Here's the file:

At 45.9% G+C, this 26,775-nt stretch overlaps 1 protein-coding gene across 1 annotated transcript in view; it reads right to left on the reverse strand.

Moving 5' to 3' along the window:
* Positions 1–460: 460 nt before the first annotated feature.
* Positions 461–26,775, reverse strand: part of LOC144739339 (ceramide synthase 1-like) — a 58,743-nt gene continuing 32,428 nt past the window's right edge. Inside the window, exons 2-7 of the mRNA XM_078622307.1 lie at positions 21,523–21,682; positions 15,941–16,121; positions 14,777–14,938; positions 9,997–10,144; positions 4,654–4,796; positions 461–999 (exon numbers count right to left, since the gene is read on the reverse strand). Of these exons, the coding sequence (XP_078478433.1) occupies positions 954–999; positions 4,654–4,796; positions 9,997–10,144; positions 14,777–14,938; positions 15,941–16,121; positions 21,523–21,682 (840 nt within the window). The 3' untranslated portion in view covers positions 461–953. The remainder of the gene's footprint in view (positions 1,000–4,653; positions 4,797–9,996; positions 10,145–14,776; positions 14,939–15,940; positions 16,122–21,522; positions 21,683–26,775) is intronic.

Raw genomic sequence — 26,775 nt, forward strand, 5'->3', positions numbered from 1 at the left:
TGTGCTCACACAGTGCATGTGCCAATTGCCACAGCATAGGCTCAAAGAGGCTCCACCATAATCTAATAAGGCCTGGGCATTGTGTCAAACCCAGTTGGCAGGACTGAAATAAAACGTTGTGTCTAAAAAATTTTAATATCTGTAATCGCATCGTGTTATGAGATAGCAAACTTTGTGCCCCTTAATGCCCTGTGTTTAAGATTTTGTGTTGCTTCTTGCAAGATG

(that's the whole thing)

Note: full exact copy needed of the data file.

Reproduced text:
At 45.9% G+C, this 26,775-nt stretch overlaps 1 protein-coding gene across 1 annotated transcript in view; it reads right to left on the reverse strand.

Moving 5' to 3' along the window:
* Positions 1–460: 460 nt before the first annotated feature.
* Positions 461–26,775, reverse strand: part of LOC144739339 (ceramide synthase 1-like) — a 58,743-nt gene continuing 32,428 nt past the window's right edge. Inside the window, exons 2-7 of the mRNA XM_078622307.1 lie at positions 21,523–21,682; positions 15,941–16,121; positions 14,777–14,938; positions 9,997–10,144; positions 4,654–4,796; positions 461–999 (exon numbers count right to left, since the gene is read on the reverse strand). Of these exons, the coding sequence (XP_078478433.1) occupies positions 954–999; positions 4,654–4,796; positions 9,997–10,144; positions 14,777–14,938; positions 15,941–16,121; positions 21,523–21,682 (840 nt within the window). The 3' untranslated portion in view covers positions 461–953. The remainder of the gene's footprint in view (positions 1,000–4,653; positions 4,797–9,996; positions 10,145–14,776; positions 14,939–15,940; positions 16,122–21,522; positions 21,683–26,775) is intronic.

Raw genomic sequence — 26,775 nt, forward strand, 5'->3', positions numbered from 1 at the left:
TGTGCTCACACAGTGCATGTGCCAATTGCCACAGCATAGGCTCAAAGAGGCTCCACCATAATCTAATAAGGCCTGGGCATTGTGTCAAACCCAGTTGGCAGGACTGAAATAAAACGTTGTGTCTAAAAAATTTTAATATCTGTAATCGCATCGTGTTATGAGATAGCAAACTTTGTGCCCCTTAATGCCCTGTGTTTAAGATTTTGTGTTGCTTCTTGCAAGATG